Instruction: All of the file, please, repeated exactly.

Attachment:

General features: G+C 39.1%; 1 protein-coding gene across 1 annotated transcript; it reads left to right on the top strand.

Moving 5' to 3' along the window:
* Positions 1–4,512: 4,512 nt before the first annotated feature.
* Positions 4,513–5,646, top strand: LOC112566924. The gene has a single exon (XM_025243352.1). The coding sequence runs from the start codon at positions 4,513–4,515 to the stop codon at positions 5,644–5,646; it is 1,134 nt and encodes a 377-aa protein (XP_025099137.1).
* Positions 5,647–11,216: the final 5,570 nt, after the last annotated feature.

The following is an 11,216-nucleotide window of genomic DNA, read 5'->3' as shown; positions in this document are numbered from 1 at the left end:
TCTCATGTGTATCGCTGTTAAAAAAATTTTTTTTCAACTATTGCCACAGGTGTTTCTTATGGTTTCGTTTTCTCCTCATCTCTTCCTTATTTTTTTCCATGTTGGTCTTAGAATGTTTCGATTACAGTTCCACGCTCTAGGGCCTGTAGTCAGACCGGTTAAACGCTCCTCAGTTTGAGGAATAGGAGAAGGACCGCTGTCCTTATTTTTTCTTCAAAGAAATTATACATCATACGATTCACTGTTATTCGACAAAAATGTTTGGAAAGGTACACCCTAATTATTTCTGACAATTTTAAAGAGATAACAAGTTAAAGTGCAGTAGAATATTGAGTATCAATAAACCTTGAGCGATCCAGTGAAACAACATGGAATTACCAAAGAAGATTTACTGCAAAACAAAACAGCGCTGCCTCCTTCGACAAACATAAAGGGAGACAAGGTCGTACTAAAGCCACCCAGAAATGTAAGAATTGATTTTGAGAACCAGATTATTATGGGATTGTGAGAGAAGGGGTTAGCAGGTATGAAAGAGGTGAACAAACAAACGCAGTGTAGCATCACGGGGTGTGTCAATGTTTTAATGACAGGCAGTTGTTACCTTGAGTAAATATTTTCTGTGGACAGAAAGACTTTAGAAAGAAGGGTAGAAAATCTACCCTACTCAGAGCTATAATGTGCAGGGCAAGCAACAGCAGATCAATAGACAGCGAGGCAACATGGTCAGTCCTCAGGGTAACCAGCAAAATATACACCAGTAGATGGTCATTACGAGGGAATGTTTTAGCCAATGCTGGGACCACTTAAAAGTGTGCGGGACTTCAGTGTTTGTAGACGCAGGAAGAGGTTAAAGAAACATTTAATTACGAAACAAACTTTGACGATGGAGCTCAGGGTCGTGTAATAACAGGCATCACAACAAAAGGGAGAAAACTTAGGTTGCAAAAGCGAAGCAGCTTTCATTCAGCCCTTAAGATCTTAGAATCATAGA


General features: G+C 39.1%; 1 protein-coding gene across 1 annotated transcript; it reads left to right on the top strand.

Moving 5' to 3' along the window:
* Positions 1–4,512: 4,512 nt before the first annotated feature.
* Positions 4,513–5,646, top strand: LOC112566924. The gene has a single exon (XM_025243352.1). The coding sequence runs from the start codon at positions 4,513–4,515 to the stop codon at positions 5,644–5,646; it is 1,134 nt and encodes a 377-aa protein (XP_025099137.1).
* Positions 5,647–11,216: the final 5,570 nt, after the last annotated feature.

The following is an 11,216-nucleotide window of genomic DNA, read 5'->3' as shown; positions in this document are numbered from 1 at the left end:
TCTCATGTGTATCGCTGTTAAAAAAATTTTTTTTCAACTATTGCCACAGGTGTTTCTTATGGTTTCGTTTTCTCCTCATCTCTTCCTTATTTTTTTCCATGTTGGTCTTAGAATGTTTCGATTACAGTTCCACGCTCTAGGGCCTGTAGTCAGACCGGTTAAACGCTCCTCAGTTTGAGGAATAGGAGAAGGACCGCTGTCCTTATTTTTTCTTCAAAGAAATTATACATCATACGATTCACTGTTATTCGACAAAAATGTTTGGAAAGGTACACCCTAATTATTTCTGACAATTTTAAAGAGATAACAAGTTAAAGTGCAGTAGAATATTGAGTATCAATAAACCTTGAGCGATCCAGTGAAACAACATGGAATTACCAAAGAAGATTTACTGCAAAACAAAACAGCGCTGCCTCCTTCGACAAACATAAAGGGAGACAAGGTCGTACTAAAGCCACCCAGAAATGTAAGAATTGATTTTGAGAACCAGATTATTATGGGATTGTGAGAGAAGGGGTTAGCAGGTATGAAAGAGGTGAACAAACAAACGCAGTGTAGCATCACGGGGTGTGTCAATGTTTTAATGACAGGCAGTTGTTACCTTGAGTAAATATTTTCTGTGGACAGAAAGACTTTAGAAAGAAGGGTAGAAAATCTACCCTACTCAGAGCTATAATGTGCAGGGCAAGCAACAGCAGATCAATAGACAGCGAGGCAACATGGTCAGTCCTCAGGGTAACCAGCAAAATATACACCAGTAGATGGTCATTACGAGGGAATGTTTTAGCCAATGCTGGGACCACTTAAAAGTGTGCGGGACTTCAGTGTTTGTAGACGCAGGAAGAGGTTAAAGAAACATTTAATTACGAAACAAACTTTGACGATGGAGCTCAGGGTCGTGTAATAACAGGCATCACAACAAAAGGGAGAAAACTTAGGTTGCAAAAGCGAAGCAGCTTTCATTCAGCCCTTAAGATCTTAGAATCATAGA